Tres chic! she thought. They were once, but I had worn the seat out of them; fortunately the jacket covered my ass. As she stood up to dry herself, still talking to me pleasantly, suddenly she dropped the towel and, advancing towards me leisurely, she commenced rubbing her pussy affectionately, stroking it with her two hands, caressing it, patting it, patting it. There was something about her eloquence at that moment and the way she thrust that rosebush under my nose which remains unforgettable; she spoke of it as if it were some extraneous object which she had acquired at great cost, an object whose value had increased with time and which now she prized above everything in the world. Her words imbued it with a peculiar fragrance; it was no longer just her private organ, but a treasure, a magic, potent treasure, a God-given thing — and none the less so because she traded it day in and day out for a few pieces of silver. As she flung herself on the bed, with legs spread wide apart, she cupped it with her hands and stroked it some more, murmuring all the while in that hoarse, cracked voice of hers that it was good, beautiful, a treasure, a little treasure. And it was good, that little pussy of hers! That Sunday afternoon, with its poisonous breath of spring in the air, everything clicked again. As we stepped out of the hotel I looked her over again in the harsh light of day and I saw clearly what a whore she was — the gold teeth, the geranium in her hat, the rundown heels, etc., etc. Even the fact that she had wormed a dinner out of me and cigarettes and taxi hadn’t the least disturbing effect upon me. I encouraged it, in fact. I liked her so well that after dinner we went back to the hotel again and took another shot at it. “For love,” this time. And again that big, bushy thing of hers worked its bloom and magic. It began to have an independent existence — for me too. There was Germaine and there was that rosebush of hers. I liked them separately and I liked them together.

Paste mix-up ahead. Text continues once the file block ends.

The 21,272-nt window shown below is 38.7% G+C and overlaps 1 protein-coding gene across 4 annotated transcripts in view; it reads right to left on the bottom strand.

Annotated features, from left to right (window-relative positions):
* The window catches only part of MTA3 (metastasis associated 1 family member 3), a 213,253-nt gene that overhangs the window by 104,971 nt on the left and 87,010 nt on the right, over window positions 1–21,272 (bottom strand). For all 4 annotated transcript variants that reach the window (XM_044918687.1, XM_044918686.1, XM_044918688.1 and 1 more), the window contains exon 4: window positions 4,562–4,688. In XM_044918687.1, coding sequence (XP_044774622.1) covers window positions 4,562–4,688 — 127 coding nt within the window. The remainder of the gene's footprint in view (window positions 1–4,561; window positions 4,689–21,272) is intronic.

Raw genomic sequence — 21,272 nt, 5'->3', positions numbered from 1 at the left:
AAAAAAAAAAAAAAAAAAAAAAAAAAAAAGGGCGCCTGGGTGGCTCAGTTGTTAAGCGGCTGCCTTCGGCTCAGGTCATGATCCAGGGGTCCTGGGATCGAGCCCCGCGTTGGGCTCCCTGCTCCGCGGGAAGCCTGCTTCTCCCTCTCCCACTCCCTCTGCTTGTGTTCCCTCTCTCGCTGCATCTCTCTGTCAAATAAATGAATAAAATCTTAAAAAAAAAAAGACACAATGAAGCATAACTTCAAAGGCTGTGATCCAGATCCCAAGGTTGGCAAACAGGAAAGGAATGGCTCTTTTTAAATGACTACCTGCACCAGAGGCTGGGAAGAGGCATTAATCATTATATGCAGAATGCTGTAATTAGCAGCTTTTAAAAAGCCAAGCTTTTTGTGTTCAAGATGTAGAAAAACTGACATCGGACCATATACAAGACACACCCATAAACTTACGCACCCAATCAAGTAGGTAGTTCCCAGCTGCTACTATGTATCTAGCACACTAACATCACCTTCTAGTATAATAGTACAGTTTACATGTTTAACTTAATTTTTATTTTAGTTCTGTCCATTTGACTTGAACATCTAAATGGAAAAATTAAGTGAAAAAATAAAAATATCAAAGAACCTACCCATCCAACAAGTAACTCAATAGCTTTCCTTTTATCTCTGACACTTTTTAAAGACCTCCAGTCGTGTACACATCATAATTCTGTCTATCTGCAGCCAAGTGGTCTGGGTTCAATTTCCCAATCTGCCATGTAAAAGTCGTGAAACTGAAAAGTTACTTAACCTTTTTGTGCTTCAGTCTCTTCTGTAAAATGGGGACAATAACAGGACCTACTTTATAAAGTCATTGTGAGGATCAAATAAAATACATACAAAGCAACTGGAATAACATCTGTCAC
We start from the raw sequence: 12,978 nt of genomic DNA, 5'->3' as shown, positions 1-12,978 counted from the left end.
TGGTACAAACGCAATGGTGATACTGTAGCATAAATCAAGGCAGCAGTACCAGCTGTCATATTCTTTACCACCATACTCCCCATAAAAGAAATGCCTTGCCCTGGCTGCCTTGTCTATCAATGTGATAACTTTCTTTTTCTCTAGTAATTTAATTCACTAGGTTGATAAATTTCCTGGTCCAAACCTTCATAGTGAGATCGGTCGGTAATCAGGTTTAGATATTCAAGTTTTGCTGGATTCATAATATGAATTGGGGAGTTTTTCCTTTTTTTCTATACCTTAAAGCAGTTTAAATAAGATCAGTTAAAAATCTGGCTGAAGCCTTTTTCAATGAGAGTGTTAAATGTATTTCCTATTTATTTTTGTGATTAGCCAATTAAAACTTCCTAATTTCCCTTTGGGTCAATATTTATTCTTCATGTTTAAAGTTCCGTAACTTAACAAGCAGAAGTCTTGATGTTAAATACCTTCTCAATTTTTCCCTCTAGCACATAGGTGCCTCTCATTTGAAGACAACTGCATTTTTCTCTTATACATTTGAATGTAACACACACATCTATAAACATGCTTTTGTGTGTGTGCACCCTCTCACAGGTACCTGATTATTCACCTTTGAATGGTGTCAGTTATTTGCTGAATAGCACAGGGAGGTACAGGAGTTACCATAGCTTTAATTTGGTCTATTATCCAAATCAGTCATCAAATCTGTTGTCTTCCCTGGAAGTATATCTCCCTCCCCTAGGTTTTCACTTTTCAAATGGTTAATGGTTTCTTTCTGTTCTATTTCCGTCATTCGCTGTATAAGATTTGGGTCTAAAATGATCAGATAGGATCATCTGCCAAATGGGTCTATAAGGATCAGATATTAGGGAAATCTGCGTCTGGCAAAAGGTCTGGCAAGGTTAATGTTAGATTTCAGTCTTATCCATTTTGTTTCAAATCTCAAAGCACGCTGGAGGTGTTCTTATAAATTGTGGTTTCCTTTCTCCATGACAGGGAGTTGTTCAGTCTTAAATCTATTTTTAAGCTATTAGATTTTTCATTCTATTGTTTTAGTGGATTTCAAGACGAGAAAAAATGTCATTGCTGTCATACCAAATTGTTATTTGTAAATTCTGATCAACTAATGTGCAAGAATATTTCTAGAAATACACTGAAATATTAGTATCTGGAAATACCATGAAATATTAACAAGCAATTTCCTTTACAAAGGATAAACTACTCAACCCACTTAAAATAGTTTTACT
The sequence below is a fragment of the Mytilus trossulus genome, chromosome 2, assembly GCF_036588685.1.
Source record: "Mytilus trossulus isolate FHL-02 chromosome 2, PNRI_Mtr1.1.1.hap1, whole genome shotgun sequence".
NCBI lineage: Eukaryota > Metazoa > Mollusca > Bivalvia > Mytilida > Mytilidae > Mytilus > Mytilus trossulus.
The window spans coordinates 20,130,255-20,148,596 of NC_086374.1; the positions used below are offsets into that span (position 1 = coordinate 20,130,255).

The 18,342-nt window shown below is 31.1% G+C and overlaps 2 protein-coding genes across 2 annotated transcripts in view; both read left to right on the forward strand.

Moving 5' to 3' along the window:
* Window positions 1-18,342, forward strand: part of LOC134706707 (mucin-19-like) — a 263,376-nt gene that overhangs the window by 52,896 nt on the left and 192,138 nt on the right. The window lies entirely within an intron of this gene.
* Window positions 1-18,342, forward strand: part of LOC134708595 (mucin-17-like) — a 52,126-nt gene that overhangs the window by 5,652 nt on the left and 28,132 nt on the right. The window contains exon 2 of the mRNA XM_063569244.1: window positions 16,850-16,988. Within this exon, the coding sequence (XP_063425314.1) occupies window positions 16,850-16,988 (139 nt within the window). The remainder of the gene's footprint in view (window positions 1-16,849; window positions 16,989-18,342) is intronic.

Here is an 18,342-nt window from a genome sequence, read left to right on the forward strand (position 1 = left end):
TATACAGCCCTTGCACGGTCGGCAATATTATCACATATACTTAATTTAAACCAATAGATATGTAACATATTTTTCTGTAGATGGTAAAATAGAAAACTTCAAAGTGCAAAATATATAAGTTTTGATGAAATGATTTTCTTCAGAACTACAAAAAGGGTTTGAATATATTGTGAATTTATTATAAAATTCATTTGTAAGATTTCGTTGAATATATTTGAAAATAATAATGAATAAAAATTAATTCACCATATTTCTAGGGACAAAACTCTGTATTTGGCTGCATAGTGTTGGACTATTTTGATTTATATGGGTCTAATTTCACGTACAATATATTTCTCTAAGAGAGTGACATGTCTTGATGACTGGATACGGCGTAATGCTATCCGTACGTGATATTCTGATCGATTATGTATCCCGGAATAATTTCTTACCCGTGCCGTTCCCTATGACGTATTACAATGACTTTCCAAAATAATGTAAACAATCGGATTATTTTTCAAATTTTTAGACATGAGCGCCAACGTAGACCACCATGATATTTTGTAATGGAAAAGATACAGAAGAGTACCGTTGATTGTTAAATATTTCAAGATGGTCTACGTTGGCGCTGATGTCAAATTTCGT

As I say, she was different, Germaine. Later, when she discovered my true circumstances, she treated me nobly — blew me to drinks, gave me credit, pawned my things, introduced me to her friends, and so on. She even apologized for not lending me money, which I understood quite well after her maquereau had been pointed out to me. Night after night I walked down the Boulevard Beaumarchais to the little tabac where they all congregated and I waited for her to stroll in and give me a few minutes of her precious time.